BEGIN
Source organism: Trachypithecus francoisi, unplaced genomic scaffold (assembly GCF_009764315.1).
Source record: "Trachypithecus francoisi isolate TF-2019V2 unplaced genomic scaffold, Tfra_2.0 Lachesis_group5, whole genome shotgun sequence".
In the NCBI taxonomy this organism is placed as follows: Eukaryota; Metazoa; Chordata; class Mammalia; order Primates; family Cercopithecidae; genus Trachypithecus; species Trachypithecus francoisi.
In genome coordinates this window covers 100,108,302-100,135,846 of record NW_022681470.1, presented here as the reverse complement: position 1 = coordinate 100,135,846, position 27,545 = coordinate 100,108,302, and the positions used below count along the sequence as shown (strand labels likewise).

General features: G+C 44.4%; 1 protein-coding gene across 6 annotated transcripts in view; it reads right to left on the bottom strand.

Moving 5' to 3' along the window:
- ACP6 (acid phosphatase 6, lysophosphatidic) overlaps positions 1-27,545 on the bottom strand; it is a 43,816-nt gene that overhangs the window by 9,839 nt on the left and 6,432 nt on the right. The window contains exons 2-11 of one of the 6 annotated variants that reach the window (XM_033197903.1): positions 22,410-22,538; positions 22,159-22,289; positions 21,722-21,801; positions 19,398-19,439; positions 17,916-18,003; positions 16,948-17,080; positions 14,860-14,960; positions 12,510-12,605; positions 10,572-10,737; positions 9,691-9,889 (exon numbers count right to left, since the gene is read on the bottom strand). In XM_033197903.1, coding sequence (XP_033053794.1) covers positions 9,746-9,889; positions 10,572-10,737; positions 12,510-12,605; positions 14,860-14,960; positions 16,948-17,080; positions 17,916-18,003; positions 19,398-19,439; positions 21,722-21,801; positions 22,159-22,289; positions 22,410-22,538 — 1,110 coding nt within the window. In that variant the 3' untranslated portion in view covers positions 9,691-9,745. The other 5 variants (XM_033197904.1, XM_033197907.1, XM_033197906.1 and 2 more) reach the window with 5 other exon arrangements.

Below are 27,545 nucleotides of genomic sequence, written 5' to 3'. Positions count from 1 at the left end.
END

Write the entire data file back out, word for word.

Source organism: Trachypithecus francoisi, unplaced genomic scaffold (assembly GCF_009764315.1).
Source record: "Trachypithecus francoisi isolate TF-2019V2 unplaced genomic scaffold, Tfra_2.0 Lachesis_group5, whole genome shotgun sequence".
In the NCBI taxonomy this organism is placed as follows: Eukaryota; Metazoa; Chordata; class Mammalia; order Primates; family Cercopithecidae; genus Trachypithecus; species Trachypithecus francoisi.
In genome coordinates this window covers 100,108,302-100,135,846 of record NW_022681470.1, presented here as the reverse complement: position 1 = coordinate 100,135,846, position 27,545 = coordinate 100,108,302, and the positions used below count along the sequence as shown (strand labels likewise).

General features: G+C 44.4%; 1 protein-coding gene across 6 annotated transcripts in view; it reads right to left on the bottom strand.

Moving 5' to 3' along the window:
- ACP6 (acid phosphatase 6, lysophosphatidic) overlaps positions 1-27,545 on the bottom strand; it is a 43,816-nt gene that overhangs the window by 9,839 nt on the left and 6,432 nt on the right. The window contains exons 2-11 of one of the 6 annotated variants that reach the window (XM_033197903.1): positions 22,410-22,538; positions 22,159-22,289; positions 21,722-21,801; positions 19,398-19,439; positions 17,916-18,003; positions 16,948-17,080; positions 14,860-14,960; positions 12,510-12,605; positions 10,572-10,737; positions 9,691-9,889 (exon numbers count right to left, since the gene is read on the bottom strand). In XM_033197903.1, coding sequence (XP_033053794.1) covers positions 9,746-9,889; positions 10,572-10,737; positions 12,510-12,605; positions 14,860-14,960; positions 16,948-17,080; positions 17,916-18,003; positions 19,398-19,439; positions 21,722-21,801; positions 22,159-22,289; positions 22,410-22,538 — 1,110 coding nt within the window. In that variant the 3' untranslated portion in view covers positions 9,691-9,745. The other 5 variants (XM_033197904.1, XM_033197907.1, XM_033197906.1 and 2 more) reach the window with 5 other exon arrangements.

Below are 27,545 nucleotides of genomic sequence, written 5' to 3'. Positions count from 1 at the left end.